How to help your pupils become Great Learners
How to spot a Great Learner
- Their curiosity is addictive
- They’re willing to put in the time and effort needed to learn
- They don’t give up easily
- They ‘get’ that everything isn’t fun – some things are less interesting than others, but they have to be done
- They do find some things daunting, but realise even if they fail at something, they’re learning
- They’re not frightened to change the way they think when they learn something different
- They never stop asking questions
- They like to share what they know
Does this fit the bill with any of your pupils? You may find it fits the bill with a number of your colleagues too – it’s a key trait in many good teachers.
What they have is a growth mindset. They’re open to new learning and new possibilities, and they’re not being held back by the fear of failure.
How to help your pupils get a growth mindset
Have you ever told yourself that you simply can’t do something you’ve never tried before? Perhaps it’s running a 5k race, writing a book, or giving a speech in front of hundreds of people.
Why do you say that? It’s because of a fixed mindset. Some people have a fixed mindset about everything – they don’t like being out of their comfort zones and believe their skill levels are fixed. Others have a fixed mindset about certain parts of their lives – they may well be open to new learning at work but believe they’ll never be able to play an instrument.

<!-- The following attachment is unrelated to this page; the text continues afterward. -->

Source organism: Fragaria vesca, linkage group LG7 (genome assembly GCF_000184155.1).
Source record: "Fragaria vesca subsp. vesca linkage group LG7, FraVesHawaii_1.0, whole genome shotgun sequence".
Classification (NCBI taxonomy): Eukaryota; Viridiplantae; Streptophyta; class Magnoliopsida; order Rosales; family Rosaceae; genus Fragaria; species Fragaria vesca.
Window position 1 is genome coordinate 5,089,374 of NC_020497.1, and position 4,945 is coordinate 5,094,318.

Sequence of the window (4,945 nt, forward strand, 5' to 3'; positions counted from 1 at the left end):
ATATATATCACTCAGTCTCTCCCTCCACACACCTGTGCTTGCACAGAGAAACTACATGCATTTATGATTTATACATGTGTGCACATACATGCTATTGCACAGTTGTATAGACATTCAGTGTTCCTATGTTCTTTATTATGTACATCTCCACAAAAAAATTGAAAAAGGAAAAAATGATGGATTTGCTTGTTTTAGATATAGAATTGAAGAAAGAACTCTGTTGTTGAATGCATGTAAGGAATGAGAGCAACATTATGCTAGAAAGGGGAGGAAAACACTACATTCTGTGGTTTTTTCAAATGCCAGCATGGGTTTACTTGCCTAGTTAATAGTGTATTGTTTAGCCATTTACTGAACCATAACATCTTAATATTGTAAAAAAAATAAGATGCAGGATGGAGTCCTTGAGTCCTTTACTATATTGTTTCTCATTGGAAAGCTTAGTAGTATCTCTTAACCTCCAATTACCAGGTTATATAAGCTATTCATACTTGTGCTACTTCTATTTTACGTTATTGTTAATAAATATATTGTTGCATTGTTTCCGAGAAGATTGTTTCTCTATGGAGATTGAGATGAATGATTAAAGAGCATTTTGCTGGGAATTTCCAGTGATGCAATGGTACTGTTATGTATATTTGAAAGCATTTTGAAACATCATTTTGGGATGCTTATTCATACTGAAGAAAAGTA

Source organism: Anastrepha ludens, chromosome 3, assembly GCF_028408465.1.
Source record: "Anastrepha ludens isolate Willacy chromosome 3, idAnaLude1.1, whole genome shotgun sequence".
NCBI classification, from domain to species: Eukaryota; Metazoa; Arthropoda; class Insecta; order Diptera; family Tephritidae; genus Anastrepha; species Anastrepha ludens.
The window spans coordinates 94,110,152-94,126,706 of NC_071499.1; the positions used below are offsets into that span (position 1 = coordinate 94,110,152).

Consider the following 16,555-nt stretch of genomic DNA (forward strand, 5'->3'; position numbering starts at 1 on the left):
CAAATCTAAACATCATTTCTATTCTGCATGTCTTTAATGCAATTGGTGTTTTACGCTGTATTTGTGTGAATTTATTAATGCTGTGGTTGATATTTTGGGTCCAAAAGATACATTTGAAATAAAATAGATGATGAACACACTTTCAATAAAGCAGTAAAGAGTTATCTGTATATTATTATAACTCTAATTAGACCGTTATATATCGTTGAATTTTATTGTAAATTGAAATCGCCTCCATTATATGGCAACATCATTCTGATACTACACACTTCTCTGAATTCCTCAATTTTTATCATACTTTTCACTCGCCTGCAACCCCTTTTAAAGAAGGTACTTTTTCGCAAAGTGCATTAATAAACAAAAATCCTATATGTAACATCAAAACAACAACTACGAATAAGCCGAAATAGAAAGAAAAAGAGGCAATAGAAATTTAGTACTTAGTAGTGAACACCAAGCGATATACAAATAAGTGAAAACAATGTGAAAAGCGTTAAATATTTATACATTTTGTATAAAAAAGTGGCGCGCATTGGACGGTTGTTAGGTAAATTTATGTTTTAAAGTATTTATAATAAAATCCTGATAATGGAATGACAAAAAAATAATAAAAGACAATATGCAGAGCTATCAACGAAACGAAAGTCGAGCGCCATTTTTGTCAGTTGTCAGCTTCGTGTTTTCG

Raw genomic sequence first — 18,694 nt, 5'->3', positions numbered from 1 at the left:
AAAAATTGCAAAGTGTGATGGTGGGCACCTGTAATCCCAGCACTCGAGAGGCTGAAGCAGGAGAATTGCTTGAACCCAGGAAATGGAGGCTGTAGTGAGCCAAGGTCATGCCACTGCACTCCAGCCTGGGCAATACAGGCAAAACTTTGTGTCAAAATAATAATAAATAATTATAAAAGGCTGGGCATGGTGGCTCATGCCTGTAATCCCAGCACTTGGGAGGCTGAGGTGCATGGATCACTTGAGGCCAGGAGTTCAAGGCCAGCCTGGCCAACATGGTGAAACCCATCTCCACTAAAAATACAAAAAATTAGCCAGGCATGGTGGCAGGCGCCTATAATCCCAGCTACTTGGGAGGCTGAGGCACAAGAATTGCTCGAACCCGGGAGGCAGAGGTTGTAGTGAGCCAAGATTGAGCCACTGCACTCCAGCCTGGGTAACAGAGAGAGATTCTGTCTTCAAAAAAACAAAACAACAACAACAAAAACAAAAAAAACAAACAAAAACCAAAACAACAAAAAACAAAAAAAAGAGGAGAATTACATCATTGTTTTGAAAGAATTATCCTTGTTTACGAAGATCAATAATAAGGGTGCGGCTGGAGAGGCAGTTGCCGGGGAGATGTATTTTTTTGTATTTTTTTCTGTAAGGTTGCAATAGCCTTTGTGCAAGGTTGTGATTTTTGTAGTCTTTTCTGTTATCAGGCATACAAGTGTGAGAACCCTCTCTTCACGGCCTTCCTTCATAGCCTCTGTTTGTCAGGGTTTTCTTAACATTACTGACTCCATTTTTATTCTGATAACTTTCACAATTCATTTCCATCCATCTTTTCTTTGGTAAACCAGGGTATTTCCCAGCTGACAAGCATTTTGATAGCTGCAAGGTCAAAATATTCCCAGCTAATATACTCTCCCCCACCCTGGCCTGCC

People with a growth mindset view the things they’ve never tried before as a challenge and feel failure is feedback.
Many of us were praised for achieving things. While every parent has done it, it reinforces that fixed mindset. We feel we achieve a certain level of skill, and that not to achieve it is a failure. We may have even been told we were “the best” at something – then realised later we probably aren’t!
If we want to instill a growth mindset in our pupils, we need to encourage effort and praise the process rather than the results. It’s also OK to give constructive, kind criticism to help our pupils improve. We should also be specific in our encouragement.
It’s useful to think of our brains as a muscle, and this kind of encouragement as exercising that muscle to help our pupils develop a love for learning and become resilient.
Here are some examples of growth mindset reactions:
Your pupil comes to you with a painting. A fixed mindset response would be: “That’s great – you’re so good at art.” A growth mindset response would be: “I really like the way you’ve drawn this man. Why did you decide to put him on an island?”
Your pupil gets all the maths questions right. A fixed mindset response: “100% – that’s brilliant!” A growth mindset response: “You worked really hard on your maths this week, learning about fractions, and that meant you got all the questions right. You should be really proud of yourself.”
Have we whetted your appetite for learning more about growth mindsets? Our courses give you much more detail and many more techniques. Book a place at our Growth Mindsets and Great Learners Conference in Blaenavon on September 20.
Download the online course ‘Boost your child’s motivation, self-esteem and resilience: the secrets of effective praise’ at the discounted rate https://www.udemy.com/boost-your-childs-motivation-self-esteem-and-resillience/?couponCode=NSMTC-DISCOUNT-2017
NSM Training & Consultancy provides expert training for headteachers, teachers, and school staff. Read more about the work here: https://www.nsmtc.co.uk/
The company was established by international education consultant and teacher Nicola S Morgan. She developed a reputation for excellence in dealing with the most difficult pupils and now runs training courses for schools and parents and is a published author in the field.